Welland, because of its proximity to the Sir Adam Beck hydroelectric station at Niagara Falls, was historically known for its steel, automotive, and textile industries.  Manufacturing firms were the biggest employers in Welland, with companies like Union Carbide, United Steel, Plymouth Cordage Company, three drop forges, a cotton mill, and the Atlas Steel Company, as well as general manufacturing plants, influencing the shaping of early Welland.

The Plymouth Cordage Company was the first major industrial company to open a plant in Welland in 1906.  It was a rope making company with headquarters in Plymouth, Massachusetts; it became the largest manufacturer of rope and twine in the world.  Plymouth binder twine was popular among farmers to package farm crops such as grass, wheat and straw, and was the inspiration for the naming of the Plymouth brand of automobiles first produced in 1928.  Many workers who relocated to Welland from the company’s operations in Plymouth were of Italian origin. To minimize the potential effects of cultural and language barriers, Plymouth Cordage sent four foremen to Welland: one was Italian, one was French, one was German and one was English.

Architectural Photos, Welland, Ontario

131 Aqueduct Street – Bagar-Bison House – 1880 – Victorian – two-storey tower, pediment, fish scale pattern on upper storey, sidelights around door – Welland Book 1

Architectural Photos, Welland, Ontario

30 Bald Street – Queen Anne style, two-storey turret with cone-shaped cap, second floor sleeping porch

Architectural Photos, Welland, Ontario

24 Burgar Street – The Glasgow-Fortner House – 1859 – Queen Anne style – now Rinderlins Dining Rooms

Architectural Photos, Welland, Ontario

204 East Main Street – Lawrence-Phillips House – c. 1890 – Victorian style with a mixture of Gothic, Tuscan Italianate and Queen Anne elements

Architectural Photos, Welland, Ontario

195 East Main Street – Victorian style

Architectural Photos, Welland, Ontario

102 East Main Street – Welland County Court House – built in 1855-56, four years after the creation of Welland County; Neo-Classical style, built of Queenston limestone – the front of the building is dominated by a huge projecting portico surmounted by a classical pediment and four large Ionic columns, sidelights beside door

Architectural Photos, Welland, Ontario

28 Elgin Street East – Neo-colonial – gambrel roof, shed dormer

Architectural Photos, Welland, Ontario

124 Elgin Street West – Queen Anne style, decorative dormer with walkout balcony, two-storey bay window

Architectural Photos, Welland, Ontario

King Street – Customs and Post Office – built 1901-02 – quoining, buttresses, dormers – Welland Book 2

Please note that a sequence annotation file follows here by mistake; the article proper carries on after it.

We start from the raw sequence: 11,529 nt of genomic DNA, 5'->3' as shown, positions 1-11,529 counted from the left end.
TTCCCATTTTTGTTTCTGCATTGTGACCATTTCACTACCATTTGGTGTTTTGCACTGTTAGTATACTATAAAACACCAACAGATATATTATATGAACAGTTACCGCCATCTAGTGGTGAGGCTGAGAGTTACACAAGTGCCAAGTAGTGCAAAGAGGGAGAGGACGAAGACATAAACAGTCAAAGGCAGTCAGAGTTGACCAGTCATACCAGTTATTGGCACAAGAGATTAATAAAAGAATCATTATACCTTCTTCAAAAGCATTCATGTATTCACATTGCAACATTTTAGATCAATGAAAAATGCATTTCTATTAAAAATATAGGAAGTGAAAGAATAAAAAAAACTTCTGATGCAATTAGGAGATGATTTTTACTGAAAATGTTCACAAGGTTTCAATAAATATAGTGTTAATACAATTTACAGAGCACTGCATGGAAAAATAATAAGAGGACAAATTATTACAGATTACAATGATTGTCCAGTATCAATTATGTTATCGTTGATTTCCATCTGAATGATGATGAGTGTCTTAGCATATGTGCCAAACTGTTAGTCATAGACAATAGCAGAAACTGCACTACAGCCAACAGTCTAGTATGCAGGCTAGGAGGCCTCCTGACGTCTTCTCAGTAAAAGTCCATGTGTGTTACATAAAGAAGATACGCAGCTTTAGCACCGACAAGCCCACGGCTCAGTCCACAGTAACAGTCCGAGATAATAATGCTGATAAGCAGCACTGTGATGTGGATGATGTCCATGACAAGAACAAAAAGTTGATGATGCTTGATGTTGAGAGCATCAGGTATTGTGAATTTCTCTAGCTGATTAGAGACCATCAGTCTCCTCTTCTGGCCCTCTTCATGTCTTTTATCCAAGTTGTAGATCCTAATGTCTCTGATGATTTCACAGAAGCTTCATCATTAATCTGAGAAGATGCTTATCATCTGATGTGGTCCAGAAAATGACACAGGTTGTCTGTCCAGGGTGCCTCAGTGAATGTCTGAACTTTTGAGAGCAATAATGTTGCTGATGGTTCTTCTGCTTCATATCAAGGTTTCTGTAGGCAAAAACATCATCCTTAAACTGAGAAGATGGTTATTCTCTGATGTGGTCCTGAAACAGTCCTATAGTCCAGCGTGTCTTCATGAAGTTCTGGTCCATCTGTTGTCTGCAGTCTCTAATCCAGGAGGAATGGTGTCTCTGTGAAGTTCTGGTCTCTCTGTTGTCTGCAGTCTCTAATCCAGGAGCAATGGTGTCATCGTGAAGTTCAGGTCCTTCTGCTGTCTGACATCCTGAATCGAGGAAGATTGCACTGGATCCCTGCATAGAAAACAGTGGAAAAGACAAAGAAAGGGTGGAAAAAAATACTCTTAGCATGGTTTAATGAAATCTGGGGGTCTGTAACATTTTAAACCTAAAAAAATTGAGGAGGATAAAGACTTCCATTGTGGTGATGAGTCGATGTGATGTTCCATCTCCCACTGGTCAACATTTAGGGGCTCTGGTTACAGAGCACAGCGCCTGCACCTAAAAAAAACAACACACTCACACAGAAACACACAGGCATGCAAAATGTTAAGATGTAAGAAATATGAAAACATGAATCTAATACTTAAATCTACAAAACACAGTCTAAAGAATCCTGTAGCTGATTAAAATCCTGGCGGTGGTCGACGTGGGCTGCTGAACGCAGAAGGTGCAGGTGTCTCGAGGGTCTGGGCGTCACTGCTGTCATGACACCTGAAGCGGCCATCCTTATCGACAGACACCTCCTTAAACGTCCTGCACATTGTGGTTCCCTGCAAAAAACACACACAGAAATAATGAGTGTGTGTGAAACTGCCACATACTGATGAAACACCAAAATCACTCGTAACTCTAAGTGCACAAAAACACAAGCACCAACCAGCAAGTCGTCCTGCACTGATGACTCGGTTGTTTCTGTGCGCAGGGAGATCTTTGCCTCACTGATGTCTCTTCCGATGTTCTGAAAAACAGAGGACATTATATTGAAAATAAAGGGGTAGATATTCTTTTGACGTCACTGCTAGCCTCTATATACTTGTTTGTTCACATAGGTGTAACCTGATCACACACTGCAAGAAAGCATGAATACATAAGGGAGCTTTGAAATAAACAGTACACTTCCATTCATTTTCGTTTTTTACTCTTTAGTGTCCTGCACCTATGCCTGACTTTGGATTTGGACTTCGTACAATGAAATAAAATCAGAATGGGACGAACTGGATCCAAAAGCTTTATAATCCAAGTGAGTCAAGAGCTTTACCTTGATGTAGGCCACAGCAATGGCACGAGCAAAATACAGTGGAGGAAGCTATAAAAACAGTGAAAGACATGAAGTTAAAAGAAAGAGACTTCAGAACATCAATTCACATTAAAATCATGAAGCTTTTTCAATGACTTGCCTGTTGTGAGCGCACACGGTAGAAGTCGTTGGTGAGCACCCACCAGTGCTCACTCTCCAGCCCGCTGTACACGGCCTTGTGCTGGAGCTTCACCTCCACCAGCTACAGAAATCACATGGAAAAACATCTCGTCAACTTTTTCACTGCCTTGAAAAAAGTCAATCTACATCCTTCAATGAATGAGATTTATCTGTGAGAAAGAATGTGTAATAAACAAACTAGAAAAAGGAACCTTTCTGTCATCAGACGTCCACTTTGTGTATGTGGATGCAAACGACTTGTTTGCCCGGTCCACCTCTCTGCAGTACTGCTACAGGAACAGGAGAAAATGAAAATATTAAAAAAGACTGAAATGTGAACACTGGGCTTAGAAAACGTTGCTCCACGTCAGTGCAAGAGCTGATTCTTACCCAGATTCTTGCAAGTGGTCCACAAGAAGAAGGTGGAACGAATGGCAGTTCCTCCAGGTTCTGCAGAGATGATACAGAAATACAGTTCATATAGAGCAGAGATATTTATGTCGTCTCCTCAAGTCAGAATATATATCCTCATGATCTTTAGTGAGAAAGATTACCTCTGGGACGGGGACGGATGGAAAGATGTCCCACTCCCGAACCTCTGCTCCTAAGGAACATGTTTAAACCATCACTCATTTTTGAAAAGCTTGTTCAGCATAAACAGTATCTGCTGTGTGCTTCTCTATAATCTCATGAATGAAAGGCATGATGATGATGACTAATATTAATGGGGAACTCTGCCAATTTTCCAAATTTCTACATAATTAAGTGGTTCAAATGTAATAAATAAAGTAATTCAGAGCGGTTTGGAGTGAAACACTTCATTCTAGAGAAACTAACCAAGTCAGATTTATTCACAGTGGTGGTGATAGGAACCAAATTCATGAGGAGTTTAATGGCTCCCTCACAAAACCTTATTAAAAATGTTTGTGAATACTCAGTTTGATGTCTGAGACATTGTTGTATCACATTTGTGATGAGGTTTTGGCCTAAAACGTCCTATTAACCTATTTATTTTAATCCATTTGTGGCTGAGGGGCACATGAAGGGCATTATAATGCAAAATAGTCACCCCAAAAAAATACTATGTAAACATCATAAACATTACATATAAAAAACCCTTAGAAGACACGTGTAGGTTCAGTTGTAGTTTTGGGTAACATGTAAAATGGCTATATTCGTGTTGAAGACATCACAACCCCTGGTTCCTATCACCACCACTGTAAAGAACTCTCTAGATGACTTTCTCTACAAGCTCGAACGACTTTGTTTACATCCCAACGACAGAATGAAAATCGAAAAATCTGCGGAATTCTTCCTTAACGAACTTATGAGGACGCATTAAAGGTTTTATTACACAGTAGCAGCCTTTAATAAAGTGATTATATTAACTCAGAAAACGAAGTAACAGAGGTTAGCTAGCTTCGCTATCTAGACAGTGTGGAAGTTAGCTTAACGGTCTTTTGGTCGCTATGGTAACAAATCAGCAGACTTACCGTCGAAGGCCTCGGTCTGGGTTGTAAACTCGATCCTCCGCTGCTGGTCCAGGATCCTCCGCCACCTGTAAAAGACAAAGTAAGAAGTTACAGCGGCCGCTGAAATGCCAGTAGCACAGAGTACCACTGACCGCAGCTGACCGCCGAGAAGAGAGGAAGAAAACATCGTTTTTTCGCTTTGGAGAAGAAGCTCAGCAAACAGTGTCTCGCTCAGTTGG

Architectural Photos, Welland, Ontario

140 King Street – former Welland Public Library – 1923 – dark red Milton brick and Indiana limestone in the Beaux-Arts style

Architectural Photos, Welland, Ontario

123 Merritt Street West – Gothic, verge board trim on gable

Architectural Photos, Welland, Ontario

201 Niagara Street – Cooper Mansion – 1913-1914 – Renaissance Revival style, Jacobean gables (parapet), symmetrical façade with projecting wings, , dormers, stone trim, neoclassical doorway with elliptical fanlight and slender sidelights sheltered by a classical portico supported on six Doric columns

Architectural Photos, Welland, Ontario

71 Elgin Street East – Edwardian – Doric columns, dormer, Palladian-type window in gable

Petrolia, Ontario – My Top 7 Picks

Petrolia, Ontario – My Top 7 Picks

Petrolia is a town in Ontario twenty minutes from Sarnia, and fifty minutes from London.

Following the discovery of oil at Oil Springs in 1857, prospectors extended their search to the entire township of Enniskillen. At the site of Petrolia, which contained two small settlements with post offices named Durance and Ennis, a well was brought into production in 1860. The following year a small refinery was opened and the Durance Post Office renamed “Petrolea”. In 1865-66, the drilling of the King well established Petrolia as the major oil producing center in Canada and its population soared from about three hundred to two thousand three hundred.

Oil men from Petrolia traveled to the far reaches of the world (Gobi Desert, Arctic, Iran, Indonesia, the United States, Australia, Russia, and over eighty other countries) teaching others how to find and extract crude oil.  Some oil fields in the area are still operational to this day.

Oil enticed people to come here, but Petrolia was created, nurtured, and sustained by hardworking visionaries, shopkeepers, builders, drillers, laborers, and leaders.

Architectural Photos, Petrolia, Ontario